Why We Drive Electric: They’re Quieter

By Paul Gipe

One of the first things you notice about driving an electric vehicle is the absence of engine noise. The cabin is quiet until you’re going fast enough to hear road noise or the whoosh of the wind around the windows.

This becomes even more noticeable when you return to driving a conventional vehicle and start to drive off. It’s suddenly a lot noisier than you thought. It’s almost shocking the difference. For years you’ve learned to tune out the engine noise of a conventional vehicle except at high speeds where the engine is straining and the noise is hard to ignore.

EVs are so quiet at slow speeds that by law they are required to generate their own noise to warn pedestrians that the vehicle is coming.

An EV is like a Prius on steroids. A prius turns off the engine when you bring the car to a stop. The car is “on” but the engine has been turned off. When you push the accelerator pedal, the Prius’ battery drives the car until the engine kicks in. At a stop light, for example, a Prius is silent until the stop light turns green and you take off.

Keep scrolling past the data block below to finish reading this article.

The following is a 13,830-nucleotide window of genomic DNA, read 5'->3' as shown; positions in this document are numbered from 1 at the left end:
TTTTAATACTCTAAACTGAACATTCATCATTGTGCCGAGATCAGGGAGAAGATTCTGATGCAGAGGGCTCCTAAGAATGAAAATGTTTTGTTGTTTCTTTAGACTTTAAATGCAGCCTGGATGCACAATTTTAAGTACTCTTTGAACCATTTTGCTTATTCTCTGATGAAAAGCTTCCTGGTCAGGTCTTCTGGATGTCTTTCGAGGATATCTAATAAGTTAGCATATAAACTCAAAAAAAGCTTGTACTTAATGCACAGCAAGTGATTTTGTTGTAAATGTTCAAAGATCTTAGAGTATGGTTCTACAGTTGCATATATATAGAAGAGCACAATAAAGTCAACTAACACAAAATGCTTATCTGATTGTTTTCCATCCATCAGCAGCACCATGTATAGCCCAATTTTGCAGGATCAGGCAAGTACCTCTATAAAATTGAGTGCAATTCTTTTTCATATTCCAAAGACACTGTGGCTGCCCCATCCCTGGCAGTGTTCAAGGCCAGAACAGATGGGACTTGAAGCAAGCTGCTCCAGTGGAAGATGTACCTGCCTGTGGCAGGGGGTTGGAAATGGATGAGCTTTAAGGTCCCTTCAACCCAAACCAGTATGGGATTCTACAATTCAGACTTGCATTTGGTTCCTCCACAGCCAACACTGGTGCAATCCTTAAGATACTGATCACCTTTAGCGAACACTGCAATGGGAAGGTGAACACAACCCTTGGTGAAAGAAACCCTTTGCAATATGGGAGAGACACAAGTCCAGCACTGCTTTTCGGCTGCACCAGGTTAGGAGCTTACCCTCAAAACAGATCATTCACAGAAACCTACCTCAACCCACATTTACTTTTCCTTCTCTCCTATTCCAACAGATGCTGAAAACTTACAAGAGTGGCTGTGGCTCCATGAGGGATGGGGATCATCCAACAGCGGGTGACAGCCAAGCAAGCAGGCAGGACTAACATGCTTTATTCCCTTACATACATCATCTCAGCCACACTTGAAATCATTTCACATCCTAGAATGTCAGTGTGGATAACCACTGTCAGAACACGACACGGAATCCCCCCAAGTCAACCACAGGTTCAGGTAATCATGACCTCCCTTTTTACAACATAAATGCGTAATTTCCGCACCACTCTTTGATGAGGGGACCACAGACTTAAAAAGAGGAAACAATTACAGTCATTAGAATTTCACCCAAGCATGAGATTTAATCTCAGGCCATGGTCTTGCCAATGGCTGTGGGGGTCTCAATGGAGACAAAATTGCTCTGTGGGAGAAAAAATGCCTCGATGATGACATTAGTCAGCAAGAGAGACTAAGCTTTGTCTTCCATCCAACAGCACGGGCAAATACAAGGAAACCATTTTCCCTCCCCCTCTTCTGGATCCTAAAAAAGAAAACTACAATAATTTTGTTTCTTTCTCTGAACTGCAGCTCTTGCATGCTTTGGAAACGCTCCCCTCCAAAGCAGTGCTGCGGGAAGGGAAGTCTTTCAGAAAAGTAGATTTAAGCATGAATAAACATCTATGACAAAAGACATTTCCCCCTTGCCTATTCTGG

When I first drove a Prius, I had trouble telling if the car was running or not. I couldn’t tell when it was “on” and when it was “off” until the traction battery was depleted and the engine started up.

In Europe, where people are more efficiency conscious than in North America, some cars turn the engine off when you come to a stop even though the car has no traction battery. As soon as you push in the clutch, the engine starts again and you can hear the engine noise in the cabin. This is bewildering to a North American driver who is trained to think the engine has died because there’s no noise.

When you come to a stop in an EV, there’s no engine noise to alert you that the car is “on.” You have to learn to read new cues–the lighted “power” button, or the dash display–to know that the car is ready to proceed when you are. This is similar to the Prius.

However, when you press the accelerator, the car begins to move silently until you reach a speed where you can hear a slight hum from the inverter that converts DC from the traction battery into AC used to power the electric motor.

Under hard acceleration or deceleration you can hear the inverter hum more loudly. You might also hear the subtle whine of the electric motor, but that’s all you’ll hear.

At highway speeds, the only noise you hear is the tires on the pavement and the rush of the wind.

Some owners argue that they feel less drained after a long drive in an EV compared to how they would normally feel after a long drive in a conventional vehicle because of the EV’s quieter cabin.